The earliest snow on record in the Denver area was 4.2 inches on September 3, 1961. and the second earliest snow fell on September 11-12, 1974, when a strong cold front brought 1.8 inches along with unseasonably cold temperatures. So as you can see, we’re actually overdue fro some snow.
And yes, you can shoot infrared in the Winter. While the Wood Effect produces the bright to white reproduction of the chlorophyll layer of deciduous plants, even non-deciduous plants and trees, like these evergreen bushes will show some effect and, to my mind, works perfectly with the snow on the ground.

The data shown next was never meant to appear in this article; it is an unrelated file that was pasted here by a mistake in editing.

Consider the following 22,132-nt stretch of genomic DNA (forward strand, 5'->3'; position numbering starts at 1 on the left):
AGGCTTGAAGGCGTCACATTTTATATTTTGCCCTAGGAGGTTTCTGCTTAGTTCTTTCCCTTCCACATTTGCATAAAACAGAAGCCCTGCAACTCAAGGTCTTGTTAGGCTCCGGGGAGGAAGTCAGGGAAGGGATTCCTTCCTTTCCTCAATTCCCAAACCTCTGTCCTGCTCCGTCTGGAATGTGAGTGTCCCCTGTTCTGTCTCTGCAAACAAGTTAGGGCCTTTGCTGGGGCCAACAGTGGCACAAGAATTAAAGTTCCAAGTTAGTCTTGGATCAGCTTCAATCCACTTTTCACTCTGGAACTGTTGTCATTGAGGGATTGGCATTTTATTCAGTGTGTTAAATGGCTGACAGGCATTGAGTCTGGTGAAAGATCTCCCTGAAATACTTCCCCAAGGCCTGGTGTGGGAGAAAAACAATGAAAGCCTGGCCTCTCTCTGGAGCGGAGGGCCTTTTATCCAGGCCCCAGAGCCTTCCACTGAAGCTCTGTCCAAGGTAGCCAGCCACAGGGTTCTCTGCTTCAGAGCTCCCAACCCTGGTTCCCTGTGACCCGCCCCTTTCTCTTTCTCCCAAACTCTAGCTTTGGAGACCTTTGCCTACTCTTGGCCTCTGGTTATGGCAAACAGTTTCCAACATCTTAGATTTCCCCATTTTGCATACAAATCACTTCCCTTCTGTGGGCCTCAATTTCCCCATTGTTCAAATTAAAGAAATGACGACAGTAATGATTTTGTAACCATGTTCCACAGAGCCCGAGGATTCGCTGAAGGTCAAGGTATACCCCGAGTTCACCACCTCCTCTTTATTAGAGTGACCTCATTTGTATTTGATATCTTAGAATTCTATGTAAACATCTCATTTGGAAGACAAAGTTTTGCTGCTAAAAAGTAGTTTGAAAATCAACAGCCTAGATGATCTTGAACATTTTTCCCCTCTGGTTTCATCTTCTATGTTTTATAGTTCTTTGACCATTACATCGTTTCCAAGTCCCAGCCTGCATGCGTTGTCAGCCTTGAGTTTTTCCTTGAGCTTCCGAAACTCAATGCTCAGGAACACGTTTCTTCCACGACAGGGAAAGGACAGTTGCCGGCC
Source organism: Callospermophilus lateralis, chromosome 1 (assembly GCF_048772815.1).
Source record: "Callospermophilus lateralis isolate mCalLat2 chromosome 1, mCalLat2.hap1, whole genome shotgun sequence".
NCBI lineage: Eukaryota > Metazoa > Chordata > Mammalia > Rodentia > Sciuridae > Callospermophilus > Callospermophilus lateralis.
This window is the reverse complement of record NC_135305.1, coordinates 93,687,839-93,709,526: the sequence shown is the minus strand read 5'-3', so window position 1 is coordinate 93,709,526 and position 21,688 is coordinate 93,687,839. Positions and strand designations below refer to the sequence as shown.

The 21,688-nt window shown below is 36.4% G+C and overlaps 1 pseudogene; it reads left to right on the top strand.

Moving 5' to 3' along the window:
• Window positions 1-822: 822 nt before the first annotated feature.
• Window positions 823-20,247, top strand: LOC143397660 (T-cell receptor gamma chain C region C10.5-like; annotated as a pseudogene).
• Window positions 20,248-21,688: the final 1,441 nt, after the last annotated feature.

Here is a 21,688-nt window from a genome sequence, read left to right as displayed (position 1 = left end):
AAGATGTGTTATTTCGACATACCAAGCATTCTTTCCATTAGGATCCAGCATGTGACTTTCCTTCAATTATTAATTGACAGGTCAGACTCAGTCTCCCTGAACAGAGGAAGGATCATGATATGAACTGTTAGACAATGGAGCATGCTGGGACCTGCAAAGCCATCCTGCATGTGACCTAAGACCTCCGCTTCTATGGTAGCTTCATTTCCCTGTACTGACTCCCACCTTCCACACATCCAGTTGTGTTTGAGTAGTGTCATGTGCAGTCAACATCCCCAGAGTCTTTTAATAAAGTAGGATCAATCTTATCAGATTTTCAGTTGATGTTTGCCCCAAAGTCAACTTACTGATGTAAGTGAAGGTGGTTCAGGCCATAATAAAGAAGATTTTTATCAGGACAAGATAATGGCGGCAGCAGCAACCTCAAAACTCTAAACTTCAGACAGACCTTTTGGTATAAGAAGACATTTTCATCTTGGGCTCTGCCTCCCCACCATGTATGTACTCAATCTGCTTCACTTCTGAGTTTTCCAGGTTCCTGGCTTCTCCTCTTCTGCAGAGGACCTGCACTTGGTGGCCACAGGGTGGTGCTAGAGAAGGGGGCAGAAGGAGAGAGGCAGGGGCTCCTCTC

This image was shot near Ft Collins, Colorado in the front yard of a friend. It was shot with an EOS 50D converted to infrared-only capture by LifePixel. Lens was the no longer available Tamron 18-250mm (at 55mm) with an exposure of 1/80 sec at f/8 and ISO 400. (The lens was replaced by the awesome Tamron 18-270mm f/3.5-6.3 Di II VC PZD.)
You can have your camera converted for IR capture, keeping in mind that this makes it an IR-only camera. When converting your camera to infrared by LifePixel, you can save a few days (7 vs 10) of processing by using coupon code “farace.”